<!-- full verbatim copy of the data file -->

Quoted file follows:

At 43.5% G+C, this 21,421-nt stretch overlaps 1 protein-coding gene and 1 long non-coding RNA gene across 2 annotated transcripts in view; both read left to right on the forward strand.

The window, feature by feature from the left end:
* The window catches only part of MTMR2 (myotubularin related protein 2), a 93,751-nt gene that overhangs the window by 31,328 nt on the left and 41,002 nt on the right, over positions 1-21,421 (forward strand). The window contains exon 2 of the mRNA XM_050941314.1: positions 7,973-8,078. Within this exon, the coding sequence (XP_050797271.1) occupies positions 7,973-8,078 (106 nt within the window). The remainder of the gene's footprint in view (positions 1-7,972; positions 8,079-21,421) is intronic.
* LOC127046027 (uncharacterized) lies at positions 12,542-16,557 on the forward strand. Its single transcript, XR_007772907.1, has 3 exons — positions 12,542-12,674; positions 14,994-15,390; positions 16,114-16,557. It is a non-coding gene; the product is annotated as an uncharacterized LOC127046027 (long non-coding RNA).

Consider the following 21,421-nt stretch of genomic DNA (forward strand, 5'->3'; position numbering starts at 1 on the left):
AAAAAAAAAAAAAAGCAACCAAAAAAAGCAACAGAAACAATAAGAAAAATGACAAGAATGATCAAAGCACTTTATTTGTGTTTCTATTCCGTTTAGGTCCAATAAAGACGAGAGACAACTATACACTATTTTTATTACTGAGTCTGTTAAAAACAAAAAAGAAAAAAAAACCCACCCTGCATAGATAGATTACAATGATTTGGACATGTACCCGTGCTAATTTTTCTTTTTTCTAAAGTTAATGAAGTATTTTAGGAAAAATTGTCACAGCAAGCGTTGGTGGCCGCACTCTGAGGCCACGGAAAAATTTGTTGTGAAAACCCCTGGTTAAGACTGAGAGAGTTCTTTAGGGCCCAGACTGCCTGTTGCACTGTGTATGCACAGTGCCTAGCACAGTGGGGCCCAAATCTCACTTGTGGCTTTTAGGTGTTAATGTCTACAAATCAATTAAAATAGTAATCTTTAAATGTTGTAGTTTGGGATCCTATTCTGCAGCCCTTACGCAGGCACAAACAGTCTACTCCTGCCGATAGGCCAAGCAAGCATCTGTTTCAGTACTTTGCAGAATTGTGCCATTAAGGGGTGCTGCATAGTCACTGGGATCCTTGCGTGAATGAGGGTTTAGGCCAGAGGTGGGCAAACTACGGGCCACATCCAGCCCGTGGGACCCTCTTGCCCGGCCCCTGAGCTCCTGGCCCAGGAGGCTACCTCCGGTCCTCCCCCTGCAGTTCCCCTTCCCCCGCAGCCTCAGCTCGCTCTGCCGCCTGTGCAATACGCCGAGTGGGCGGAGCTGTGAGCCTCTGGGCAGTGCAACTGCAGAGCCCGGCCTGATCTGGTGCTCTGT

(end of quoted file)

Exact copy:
At 43.5% G+C, this 21,421-nt stretch overlaps 1 protein-coding gene and 1 long non-coding RNA gene across 2 annotated transcripts in view; both read left to right on the forward strand.

The window, feature by feature from the left end:
* The window catches only part of MTMR2 (myotubularin related protein 2), a 93,751-nt gene that overhangs the window by 31,328 nt on the left and 41,002 nt on the right, over positions 1-21,421 (forward strand). The window contains exon 2 of the mRNA XM_050941314.1: positions 7,973-8,078. Within this exon, the coding sequence (XP_050797271.1) occupies positions 7,973-8,078 (106 nt within the window). The remainder of the gene's footprint in view (positions 1-7,972; positions 8,079-21,421) is intronic.
* LOC127046027 (uncharacterized) lies at positions 12,542-16,557 on the forward strand. Its single transcript, XR_007772907.1, has 3 exons — positions 12,542-12,674; positions 14,994-15,390; positions 16,114-16,557. It is a non-coding gene; the product is annotated as an uncharacterized LOC127046027 (long non-coding RNA).

Consider the following 21,421-nt stretch of genomic DNA (forward strand, 5'->3'; position numbering starts at 1 on the left):
AAAAAAAAAAAAAAGCAACCAAAAAAAGCAACAGAAACAATAAGAAAAATGACAAGAATGATCAAAGCACTTTATTTGTGTTTCTATTCCGTTTAGGTCCAATAAAGACGAGAGACAACTATACACTATTTTTATTACTGAGTCTGTTAAAAACAAAAAAGAAAAAAAAACCCACCCTGCATAGATAGATTACAATGATTTGGACATGTACCCGTGCTAATTTTTCTTTTTTCTAAAGTTAATGAAGTATTTTAGGAAAAATTGTCACAGCAAGCGTTGGTGGCCGCACTCTGAGGCCACGGAAAAATTTGTTGTGAAAACCCCTGGTTAAGACTGAGAGAGTTCTTTAGGGCCCAGACTGCCTGTTGCACTGTGTATGCACAGTGCCTAGCACAGTGGGGCCCAAATCTCACTTGTGGCTTTTAGGTGTTAATGTCTACAAATCAATTAAAATAGTAATCTTTAAATGTTGTAGTTTGGGATCCTATTCTGCAGCCCTTACGCAGGCACAAACAGTCTACTCCTGCCGATAGGCCAAGCAAGCATCTGTTTCAGTACTTTGCAGAATTGTGCCATTAAGGGGTGCTGCATAGTCACTGGGATCCTTGCGTGAATGAGGGTTTAGGCCAGAGGTGGGCAAACTACGGGCCACATCCAGCCCGTGGGACCCTCTTGCCCGGCCCCTGAGCTCCTGGCCCAGGAGGCTACCTCCGGTCCTCCCCCTGCAGTTCCCCTTCCCCCGCAGCCTCAGCTCGCTCTGCCGCCTGTGCAATACGCCGAGTGGGCGGAGCTGTGAGCCTCTGGGCAGTGCAACTGCAGAGCCCGGCCTGATCTGGTGCTCTGT